dog owner's warning after pet eats discarded canister
Burnham-On-Sea resident has warned fellow dog owners to be vigilant
about the dangers of nitrous oxide canisters discarded in the town.
Paul's beagle, called Ruggers, became 'agitated' after eating one
of the small metal canisters after walking in the fields next to
Burnham-On-Sea's Frank Foley Parkway.
told Burnham-On-Sea.com: "We were walking in the fields during
Friday's snow and I noticed he spent a long time in one part of
the field - I thought he was just eating some grass."
after getting home, he became agitated a couple of hours later and
he didn't settle for the rest of the day."
kept a close eye on him and he was still out of sorts on Saturday
until he passed one of the canisters."
were shocked and called Bridge Vets to find out if what he'd done
vets said they'd never heard of a case like this, so contacted the
poisons unit, who said they hadn't heard of this before either."
did say it was lucky the canister didn't contain zinc or lead because
if it had been pierced it could have caused my dog internal burns."
added: "Ruggers has never eaten anything like this before,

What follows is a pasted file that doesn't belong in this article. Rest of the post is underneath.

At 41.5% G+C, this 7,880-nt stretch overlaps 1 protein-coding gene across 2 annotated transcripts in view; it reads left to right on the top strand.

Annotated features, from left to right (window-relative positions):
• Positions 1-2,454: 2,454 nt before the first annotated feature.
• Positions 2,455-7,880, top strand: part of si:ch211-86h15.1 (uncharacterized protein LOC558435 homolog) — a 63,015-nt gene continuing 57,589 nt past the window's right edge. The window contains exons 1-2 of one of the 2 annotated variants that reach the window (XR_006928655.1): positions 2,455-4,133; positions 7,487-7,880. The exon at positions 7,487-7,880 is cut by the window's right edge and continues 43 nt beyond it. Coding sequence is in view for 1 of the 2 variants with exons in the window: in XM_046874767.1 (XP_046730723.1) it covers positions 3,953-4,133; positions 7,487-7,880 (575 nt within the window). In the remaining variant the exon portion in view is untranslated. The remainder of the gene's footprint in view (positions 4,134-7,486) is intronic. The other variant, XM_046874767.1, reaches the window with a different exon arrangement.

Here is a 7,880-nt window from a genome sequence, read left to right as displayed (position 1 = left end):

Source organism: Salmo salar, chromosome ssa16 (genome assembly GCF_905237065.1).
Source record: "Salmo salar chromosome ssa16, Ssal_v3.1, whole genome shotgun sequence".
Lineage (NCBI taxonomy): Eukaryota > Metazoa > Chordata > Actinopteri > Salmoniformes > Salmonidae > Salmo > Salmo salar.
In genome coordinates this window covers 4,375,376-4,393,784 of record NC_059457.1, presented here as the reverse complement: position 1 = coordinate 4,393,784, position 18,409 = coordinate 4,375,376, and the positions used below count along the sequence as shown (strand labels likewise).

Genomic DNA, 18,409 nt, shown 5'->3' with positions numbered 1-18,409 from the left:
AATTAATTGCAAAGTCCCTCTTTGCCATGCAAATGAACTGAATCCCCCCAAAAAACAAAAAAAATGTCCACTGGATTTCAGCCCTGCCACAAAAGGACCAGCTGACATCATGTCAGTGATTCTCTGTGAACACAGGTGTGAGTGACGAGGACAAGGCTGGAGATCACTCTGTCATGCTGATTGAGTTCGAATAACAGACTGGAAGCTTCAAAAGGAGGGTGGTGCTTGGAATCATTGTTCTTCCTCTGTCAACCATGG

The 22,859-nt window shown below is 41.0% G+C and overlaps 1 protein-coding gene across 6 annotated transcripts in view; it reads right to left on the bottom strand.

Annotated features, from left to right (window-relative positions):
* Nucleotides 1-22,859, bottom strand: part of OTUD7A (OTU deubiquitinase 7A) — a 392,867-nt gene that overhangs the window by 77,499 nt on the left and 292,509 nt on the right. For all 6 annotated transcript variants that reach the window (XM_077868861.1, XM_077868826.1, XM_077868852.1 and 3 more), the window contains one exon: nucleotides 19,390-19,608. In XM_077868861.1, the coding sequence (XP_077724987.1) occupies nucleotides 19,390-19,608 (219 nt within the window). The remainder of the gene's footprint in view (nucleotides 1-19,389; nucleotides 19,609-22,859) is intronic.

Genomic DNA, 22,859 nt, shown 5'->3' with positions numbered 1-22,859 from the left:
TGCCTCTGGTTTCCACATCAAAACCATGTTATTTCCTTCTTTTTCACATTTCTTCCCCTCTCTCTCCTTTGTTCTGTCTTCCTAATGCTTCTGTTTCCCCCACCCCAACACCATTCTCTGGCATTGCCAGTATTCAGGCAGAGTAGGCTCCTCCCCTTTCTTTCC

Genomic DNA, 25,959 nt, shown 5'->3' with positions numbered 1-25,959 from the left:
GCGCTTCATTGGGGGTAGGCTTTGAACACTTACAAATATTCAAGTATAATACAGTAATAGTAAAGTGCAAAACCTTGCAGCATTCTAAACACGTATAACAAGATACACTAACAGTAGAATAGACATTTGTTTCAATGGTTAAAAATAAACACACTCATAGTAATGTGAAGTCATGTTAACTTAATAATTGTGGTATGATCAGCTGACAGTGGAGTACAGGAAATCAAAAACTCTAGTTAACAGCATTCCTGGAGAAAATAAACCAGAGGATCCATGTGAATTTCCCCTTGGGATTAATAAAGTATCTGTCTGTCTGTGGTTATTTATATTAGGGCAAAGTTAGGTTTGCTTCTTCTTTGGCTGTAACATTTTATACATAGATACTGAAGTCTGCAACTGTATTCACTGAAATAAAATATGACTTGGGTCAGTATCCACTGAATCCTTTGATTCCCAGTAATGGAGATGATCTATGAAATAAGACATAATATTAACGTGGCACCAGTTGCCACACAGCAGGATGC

but I suppose you don't know what they smell like to a dog."
think local dog owners should be aware of the dangers of these discarded
canisters. I see them about all the time, discarded in parks and
on the beach."
an eye out for them and check your dog doesn't eat them."
oxide is a colourless gas that when inhaled can make people feel
euphoric and relaxed.
effects of the gas have seen it nicknamed "laughing gas",
but it can also cause some people to have hallucinations and other
oxide is normally bought in pressurised canisters and is then transferred
to a container such as a balloon to be inhaled, hence why the canisters
are often seen discarded.
Lainey Paul with her dog Ruggers and, above, the small nitrous oxide
canisters that are often seen discarded (Wikimedia Commons)